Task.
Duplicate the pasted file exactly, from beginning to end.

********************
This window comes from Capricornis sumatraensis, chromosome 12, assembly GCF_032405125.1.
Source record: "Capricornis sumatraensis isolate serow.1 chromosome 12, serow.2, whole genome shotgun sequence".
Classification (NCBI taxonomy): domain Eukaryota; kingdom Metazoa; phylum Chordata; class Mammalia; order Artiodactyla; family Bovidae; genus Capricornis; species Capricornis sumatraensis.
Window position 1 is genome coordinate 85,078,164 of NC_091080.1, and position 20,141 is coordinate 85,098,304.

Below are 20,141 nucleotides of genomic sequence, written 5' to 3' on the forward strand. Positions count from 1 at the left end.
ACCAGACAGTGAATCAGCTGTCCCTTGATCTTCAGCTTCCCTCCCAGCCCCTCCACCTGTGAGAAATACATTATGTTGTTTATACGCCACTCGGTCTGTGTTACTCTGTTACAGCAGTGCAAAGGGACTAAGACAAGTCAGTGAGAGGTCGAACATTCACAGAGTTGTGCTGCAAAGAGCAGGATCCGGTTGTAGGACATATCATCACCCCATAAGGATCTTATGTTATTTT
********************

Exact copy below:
This window comes from Capricornis sumatraensis, chromosome 12, assembly GCF_032405125.1.
Source record: "Capricornis sumatraensis isolate serow.1 chromosome 12, serow.2, whole genome shotgun sequence".
Classification (NCBI taxonomy): domain Eukaryota; kingdom Metazoa; phylum Chordata; class Mammalia; order Artiodactyla; family Bovidae; genus Capricornis; species Capricornis sumatraensis.
Window position 1 is genome coordinate 85,078,164 of NC_091080.1, and position 20,141 is coordinate 85,098,304.

Below are 20,141 nucleotides of genomic sequence, written 5' to 3' on the forward strand. Positions count from 1 at the left end.
ACCAGACAGTGAATCAGCTGTCCCTTGATCTTCAGCTTCCCTCCCAGCCCCTCCACCTGTGAGAAATACATTATGTTGTTTATACGCCACTCGGTCTGTGTTACTCTGTTACAGCAGTGCAAAGGGACTAAGACAAGTCAGTGAGAGGTCGAACATTCACAGAGTTGTGCTGCAAAGAGCAGGATCCGGTTGTAGGACATATCATCACCCCATAAGGATCTTATGTTATTTT